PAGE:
Re: Assign Reference to another Referance

James Kanze <>
Sat, 26 Sep 2009 04:27:14 -0700 (PDT)
On Sep 26, 12:02 am, cpisz <> wrote:

class Singleton

   static Singleton & Instance()
      if( !m_instance )
         m_instance = new Singleton();

      return *m_instance;

   static void DoStuff()
      int x = 1 + 1;

   static Singleton * m_instance;

Singleton * Singleton::m_instance = 0;

class Foo


int main()
   static Foo foo;
   return 0; // Undefined behavior after this line, when program
cleanup occurs!

static de-initialization fiasco.

Sorry for dropping in, maybe I have not the right grip on
the subject but I want to show what I understand about your
program, and take the chance to learn something new.

If I get it right, this is the sequence:

--- start of execution
- m_instance gets created

This isn't quite accurate. Static variables are "created"
before the start of execution. Or rather... variables aren't
created in C++: they are allocated and initialized, two separate
operations. Variables with static lifetime are allocated before
program execution (although there's no way to see this for a
local static). Variables with static lifetime and static
initialization (like m_instance, here) are initialized before
the start of execution.

And static variables with trivial destructors (which includes
all variables with basic types, and all pointers) have a
lifetime until the end of execution; they will never be
"destructed", and can be freely used anywhere, even in the
destructors of static objects. (Worries about order of
initialization and destruction are one reason to use C style
arrays and strings in certain cases.)

- foo gets created

The order of initialization is not defined. foo might get
created before m_instance or vica versa.

Sorry. The order of initialization is well defined here.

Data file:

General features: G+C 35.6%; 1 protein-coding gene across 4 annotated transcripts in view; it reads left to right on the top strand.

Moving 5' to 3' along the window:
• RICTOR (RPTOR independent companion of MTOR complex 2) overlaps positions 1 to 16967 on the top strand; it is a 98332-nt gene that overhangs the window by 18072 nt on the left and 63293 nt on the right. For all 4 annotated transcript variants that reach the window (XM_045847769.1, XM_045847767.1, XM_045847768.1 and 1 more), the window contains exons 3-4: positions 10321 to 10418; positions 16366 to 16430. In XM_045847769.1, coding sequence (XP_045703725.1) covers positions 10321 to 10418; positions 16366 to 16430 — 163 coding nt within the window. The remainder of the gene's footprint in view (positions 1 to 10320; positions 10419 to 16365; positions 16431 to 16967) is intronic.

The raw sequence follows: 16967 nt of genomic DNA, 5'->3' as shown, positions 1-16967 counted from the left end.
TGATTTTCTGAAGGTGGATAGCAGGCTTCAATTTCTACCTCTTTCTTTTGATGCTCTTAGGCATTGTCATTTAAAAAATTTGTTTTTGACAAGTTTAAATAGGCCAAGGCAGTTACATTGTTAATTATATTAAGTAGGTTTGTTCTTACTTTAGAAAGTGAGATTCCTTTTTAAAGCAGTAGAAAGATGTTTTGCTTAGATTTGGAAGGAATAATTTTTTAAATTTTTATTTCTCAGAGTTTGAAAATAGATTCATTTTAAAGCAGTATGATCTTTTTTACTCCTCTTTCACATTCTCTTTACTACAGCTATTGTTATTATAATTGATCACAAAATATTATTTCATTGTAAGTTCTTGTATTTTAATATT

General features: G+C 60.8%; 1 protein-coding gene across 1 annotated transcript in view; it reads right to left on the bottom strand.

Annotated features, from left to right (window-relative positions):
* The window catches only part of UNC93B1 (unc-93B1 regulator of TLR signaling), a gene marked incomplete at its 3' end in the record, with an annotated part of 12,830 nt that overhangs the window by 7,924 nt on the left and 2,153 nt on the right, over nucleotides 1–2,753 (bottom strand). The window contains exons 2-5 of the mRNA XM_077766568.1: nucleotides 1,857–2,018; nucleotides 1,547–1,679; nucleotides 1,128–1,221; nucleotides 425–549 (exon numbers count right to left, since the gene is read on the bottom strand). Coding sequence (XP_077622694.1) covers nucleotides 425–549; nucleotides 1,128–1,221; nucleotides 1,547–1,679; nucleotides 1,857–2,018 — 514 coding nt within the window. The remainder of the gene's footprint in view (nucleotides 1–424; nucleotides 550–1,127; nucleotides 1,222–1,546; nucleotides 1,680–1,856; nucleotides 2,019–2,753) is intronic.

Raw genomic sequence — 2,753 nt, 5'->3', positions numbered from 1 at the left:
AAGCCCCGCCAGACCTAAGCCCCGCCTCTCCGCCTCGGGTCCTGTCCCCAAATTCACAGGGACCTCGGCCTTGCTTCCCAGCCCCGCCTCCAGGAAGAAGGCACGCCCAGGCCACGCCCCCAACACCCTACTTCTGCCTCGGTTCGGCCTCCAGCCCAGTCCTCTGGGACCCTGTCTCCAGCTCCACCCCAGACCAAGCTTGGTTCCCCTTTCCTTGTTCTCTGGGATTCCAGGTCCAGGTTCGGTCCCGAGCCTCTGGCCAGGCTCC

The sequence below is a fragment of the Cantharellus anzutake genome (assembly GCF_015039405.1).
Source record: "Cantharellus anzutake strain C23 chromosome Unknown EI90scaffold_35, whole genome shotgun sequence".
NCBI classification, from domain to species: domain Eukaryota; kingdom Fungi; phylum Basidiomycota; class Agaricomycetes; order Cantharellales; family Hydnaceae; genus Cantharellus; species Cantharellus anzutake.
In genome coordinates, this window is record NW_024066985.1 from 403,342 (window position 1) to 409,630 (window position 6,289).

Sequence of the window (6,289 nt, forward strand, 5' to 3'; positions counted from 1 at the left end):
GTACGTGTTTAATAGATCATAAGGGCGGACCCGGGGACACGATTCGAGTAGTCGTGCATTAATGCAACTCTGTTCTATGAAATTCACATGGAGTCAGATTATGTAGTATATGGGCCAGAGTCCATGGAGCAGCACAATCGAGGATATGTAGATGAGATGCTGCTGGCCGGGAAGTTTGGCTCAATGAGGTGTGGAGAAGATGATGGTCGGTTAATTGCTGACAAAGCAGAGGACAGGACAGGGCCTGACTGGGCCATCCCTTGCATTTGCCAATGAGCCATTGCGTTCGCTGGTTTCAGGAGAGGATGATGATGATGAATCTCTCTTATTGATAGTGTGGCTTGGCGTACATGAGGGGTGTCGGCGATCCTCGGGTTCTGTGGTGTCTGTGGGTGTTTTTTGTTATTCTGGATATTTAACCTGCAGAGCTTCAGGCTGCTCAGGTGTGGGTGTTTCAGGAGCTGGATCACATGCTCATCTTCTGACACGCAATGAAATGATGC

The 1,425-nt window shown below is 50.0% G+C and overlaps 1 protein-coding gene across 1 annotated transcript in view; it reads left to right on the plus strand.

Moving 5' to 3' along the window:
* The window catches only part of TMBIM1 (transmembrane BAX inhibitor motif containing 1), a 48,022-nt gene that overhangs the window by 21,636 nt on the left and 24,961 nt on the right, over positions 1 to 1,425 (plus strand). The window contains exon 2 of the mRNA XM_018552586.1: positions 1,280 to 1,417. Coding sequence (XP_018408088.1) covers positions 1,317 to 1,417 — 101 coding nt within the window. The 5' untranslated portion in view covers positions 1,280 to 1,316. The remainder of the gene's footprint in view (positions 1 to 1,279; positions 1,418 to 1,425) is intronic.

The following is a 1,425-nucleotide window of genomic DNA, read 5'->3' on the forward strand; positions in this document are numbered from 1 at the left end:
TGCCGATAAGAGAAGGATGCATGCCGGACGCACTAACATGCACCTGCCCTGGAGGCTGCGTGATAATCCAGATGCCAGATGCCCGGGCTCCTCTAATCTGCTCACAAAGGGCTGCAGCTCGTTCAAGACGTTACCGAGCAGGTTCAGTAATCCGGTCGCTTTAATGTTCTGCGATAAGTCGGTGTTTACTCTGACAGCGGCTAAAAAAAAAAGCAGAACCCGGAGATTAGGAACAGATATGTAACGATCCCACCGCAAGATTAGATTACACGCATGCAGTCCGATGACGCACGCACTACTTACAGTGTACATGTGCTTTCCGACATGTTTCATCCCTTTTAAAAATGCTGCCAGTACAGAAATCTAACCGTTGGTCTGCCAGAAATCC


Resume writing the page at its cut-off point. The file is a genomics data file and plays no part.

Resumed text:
First, because m_instance has static initialization, it is
initialized before anything user written code (including
constructors of other static objects) is executed. Secondly
(but this typically won't apply in real code), because
m_instance is in the same translation unit as main, and all
static objects with namespace or class scope in a translation
unit are guaranteed to be initialized either before any
functions in the translation unit are called, or before main is
called. (The implementation gets to choose. In practice, the
first choice isn't implementable, so all implementations use the
second, and a lot of code counts on it.)

- main returns


- foo starts being destroyed
- a Singleton gets created

Maybe, maybe not. The order of deinitialization is also undefined.

There's only one object with a non-trivial destructor, so
there's no issue of order---how can you define an order between
only one object.

- x gets created
- x gets destroyed

This will happen only when foo gets destroyed, when that
happens isn't defined

It's defined to happen after the code returns from main.

- foo finishes its destruction


- m_instance gets destroyed

m_instance doesn't have a destructor, so it never gets

Whether or not this occurs before foo is destroyed is
undefined. That is the problem and is the de-initialization

This could be a problem is m_instance were a smart pointer. I
think, however, that even the strongest proponents of smart
pointers would agree that in the case where you don't want to
destruct the pointed to object, you shouldn't use a smart
pointer with a non-trivial destructor. (One could imagine using
a smart pointer which e.g. prevented pointer arithmetic, but
still had a trivial destructor.)

--- end of execution

Have I got it right? How that relates to the
de-initialization fiasco?

Don't take me wrong, those are sincere questions.


The problem is there are two variables in static or global
space. The destruction of one relies on the other existing.

The reason that there is no problem is that one of these
variables doesn't have a destructor. This is the main reason
why we use a pointer and dynamic allocation, rather than just a
static variable.


The way to avoid this is to make sure that no global or static
depends on another in its destruction,

Independently of the example, this is a good principle. A
destructor exists to release resources, not to acquire them, and
a destructor (generally) should not do anything which can fail
(allocate memory, close a file, etc.). And in practice, I don't
think that I've ever seen a need for a destructor which uses a
singleton that wasn't used earlier. (That doesn't mean that the
case can't exist, however, and I do design my singletons so that
they work in this case.)

James Kanze

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